Many fine specimens still survive the ravages of ages, among which may be mentioned the eleven massive Corinthian columns, upwards of forty-two feet high, and four and a half feet in diameter, which form the peristyle of the Temple of Neptune in the Piazza di Pietra, well known as the old Custom-house. These pillars suffered severely from the action of fire, and are much worn and defaced, but there is a grandeur about them still which deeply impresses the spectator; and the blocks of marble which form the inner part of the architrave and entablature, as seen from the inner side of the court, are so stupendous that the ruins "overhang like a beetling rock of marble on a mountain peak." Grander still is the majestic column of Lunar marble dedicated to Marcus Aurelius, in the Piazza Colonna, which rears aloft its shaft one hundred and twenty-two feet in the air, wreathed around with spiral bands of historic reliefs, illustrating the Roman conquests over the German tribes north of the Danube. Very splendid specimens of the same marble may be seen in the three fluted Corinthian columns and a pilaster belonging to the Temple of Mars Ultor erected by Augustus in his Forum after the battle of Actium, which are the largest columns of any kind of marble in Rome, being eighteen feet in circumference, and upwards of fifty-four feet high. The two well-known pillars of the portico of the Temple of Minerva, called Le Colonnacce, belonging to the adjoining Forum of Nerva, are also composed of the same material; as also the three deeply-fluted Corinthian columns that remain of the Temple of Vespasian in the Roman Forum, which still retain some traces of the purple colour with which they appear to have been painted. By far the largest single masses of Lunar marble are the two portions of a gigantic frieze and entablature, highly ornamented with sculpture, one measuring one thousand four hundred and ninety cubic feet, and weighing upwards of one hundred tons, lying in the Colonna gardens on the slope of the Quirinal. These relics are supposed to have belonged to the splendid Temple of the Sun, which Aurelian erected after the conquest of Palmyra, and in which he deposited the rich spoils of that city. They are associated therefore with romantic memories of the famous Queen Zenobia, who spent her last days near Tivoli, after having been led captive in fetters of gold to grace the triumphal procession of her conqueror.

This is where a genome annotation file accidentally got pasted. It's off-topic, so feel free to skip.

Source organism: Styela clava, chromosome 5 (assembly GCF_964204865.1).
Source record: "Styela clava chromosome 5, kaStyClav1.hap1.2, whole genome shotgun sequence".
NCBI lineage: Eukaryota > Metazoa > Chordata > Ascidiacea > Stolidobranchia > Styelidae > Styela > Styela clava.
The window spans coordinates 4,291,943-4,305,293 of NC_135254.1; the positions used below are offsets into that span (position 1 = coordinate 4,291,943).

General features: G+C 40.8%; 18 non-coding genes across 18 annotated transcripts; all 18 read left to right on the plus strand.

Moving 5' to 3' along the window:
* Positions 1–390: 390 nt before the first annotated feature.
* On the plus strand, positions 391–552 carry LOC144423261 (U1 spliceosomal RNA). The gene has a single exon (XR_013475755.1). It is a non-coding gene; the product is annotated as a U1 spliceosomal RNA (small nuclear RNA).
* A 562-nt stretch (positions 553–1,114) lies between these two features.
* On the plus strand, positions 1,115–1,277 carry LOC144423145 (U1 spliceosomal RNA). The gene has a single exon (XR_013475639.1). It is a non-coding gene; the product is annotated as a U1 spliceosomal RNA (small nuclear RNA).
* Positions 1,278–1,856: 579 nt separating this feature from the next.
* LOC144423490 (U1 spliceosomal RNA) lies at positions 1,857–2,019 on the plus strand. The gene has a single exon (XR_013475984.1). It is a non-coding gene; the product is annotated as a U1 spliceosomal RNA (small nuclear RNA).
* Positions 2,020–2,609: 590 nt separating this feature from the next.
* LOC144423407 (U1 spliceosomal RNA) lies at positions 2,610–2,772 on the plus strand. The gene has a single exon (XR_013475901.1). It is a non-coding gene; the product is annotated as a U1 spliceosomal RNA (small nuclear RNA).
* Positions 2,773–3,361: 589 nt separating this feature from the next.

For statuary purposes Lunar marble was extensively used in ancient Rome. It formed the material out of which the sculptor produced some of the noblest creations of his genius. Of these the Apollo Belvedere in the Vatican collection is one of the most remarkable. The evidence of its own material, as already mentioned, has dispelled the old idea that it is one of the masterpieces of the Greek school; and Canova's conjecture, based upon some peculiarities of its drapery, is in all likelihood true, viz. that it was a copy of a bronze original, made, probably at the order of Nero, for one of the baths of the imperial villa at Antium, in whose ruins it was found in the fifteenth century. From the time of the Romans, the white marble of the Montes Lunenses has been used for decorative purposes in many of the churches and public buildings of Italy. It formed the material out of which Michael Angelo, Canova, and Thorwaldsen chiselled their immortal works. Its quality and composition, however, vary very considerably, and small crystals of perfectly limpid quartz, called Carrara diamonds, and iron pyrites, occasionally occur, to the annoyance of the sculptor. It becomes soon discoloured when exposed even to the pure air of Italy, but it is capable of resisting decay for very long periods. The opinion current in Paris, that the marbles of Carrara are unable to withstand the effects of the climate of that city, is due to the frequent use of inferior qualities, which are known to artists as Saloni and Ravaccioni, and whose particles have but a feeble cohesion, and consequently slight durability.